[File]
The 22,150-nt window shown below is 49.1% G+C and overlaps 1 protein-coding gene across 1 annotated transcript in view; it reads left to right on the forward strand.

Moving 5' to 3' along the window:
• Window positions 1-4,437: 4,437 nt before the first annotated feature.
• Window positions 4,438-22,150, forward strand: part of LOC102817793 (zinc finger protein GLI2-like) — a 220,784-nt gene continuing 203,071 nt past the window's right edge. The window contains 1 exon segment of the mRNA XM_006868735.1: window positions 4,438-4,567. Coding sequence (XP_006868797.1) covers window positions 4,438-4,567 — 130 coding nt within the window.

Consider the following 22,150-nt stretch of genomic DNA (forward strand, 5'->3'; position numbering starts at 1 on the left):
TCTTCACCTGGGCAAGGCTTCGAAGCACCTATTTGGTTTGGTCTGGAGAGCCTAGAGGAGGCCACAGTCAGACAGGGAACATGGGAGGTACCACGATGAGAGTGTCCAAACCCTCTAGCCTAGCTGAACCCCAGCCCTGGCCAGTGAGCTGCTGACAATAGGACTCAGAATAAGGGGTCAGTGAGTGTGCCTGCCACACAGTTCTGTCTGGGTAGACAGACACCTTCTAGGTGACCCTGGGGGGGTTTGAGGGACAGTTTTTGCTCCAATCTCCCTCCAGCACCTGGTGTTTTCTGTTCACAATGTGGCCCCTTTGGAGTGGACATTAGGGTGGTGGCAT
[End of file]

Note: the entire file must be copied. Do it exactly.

The 22,150-nt window shown below is 49.1% G+C and overlaps 1 protein-coding gene across 1 annotated transcript in view; it reads left to right on the forward strand.

Moving 5' to 3' along the window:
• Window positions 1-4,437: 4,437 nt before the first annotated feature.
• Window positions 4,438-22,150, forward strand: part of LOC102817793 (zinc finger protein GLI2-like) — a 220,784-nt gene continuing 203,071 nt past the window's right edge. The window contains 1 exon segment of the mRNA XM_006868735.1: window positions 4,438-4,567. Coding sequence (XP_006868797.1) covers window positions 4,438-4,567 — 130 coding nt within the window.

Consider the following 22,150-nt stretch of genomic DNA (forward strand, 5'->3'; position numbering starts at 1 on the left):
TCTTCACCTGGGCAAGGCTTCGAAGCACCTATTTGGTTTGGTCTGGAGAGCCTAGAGGAGGCCACAGTCAGACAGGGAACATGGGAGGTACCACGATGAGAGTGTCCAAACCCTCTAGCCTAGCTGAACCCCAGCCCTGGCCAGTGAGCTGCTGACAATAGGACTCAGAATAAGGGGTCAGTGAGTGTGCCTGCCACACAGTTCTGTCTGGGTAGACAGACACCTTCTAGGTGACCCTGGGGGGGTTTGAGGGACAGTTTTTGCTCCAATCTCCCTCCAGCACCTGGTGTTTTCTGTTCACAATGTGGCCCCTTTGGAGTGGACATTAGGGTGGTGGCAT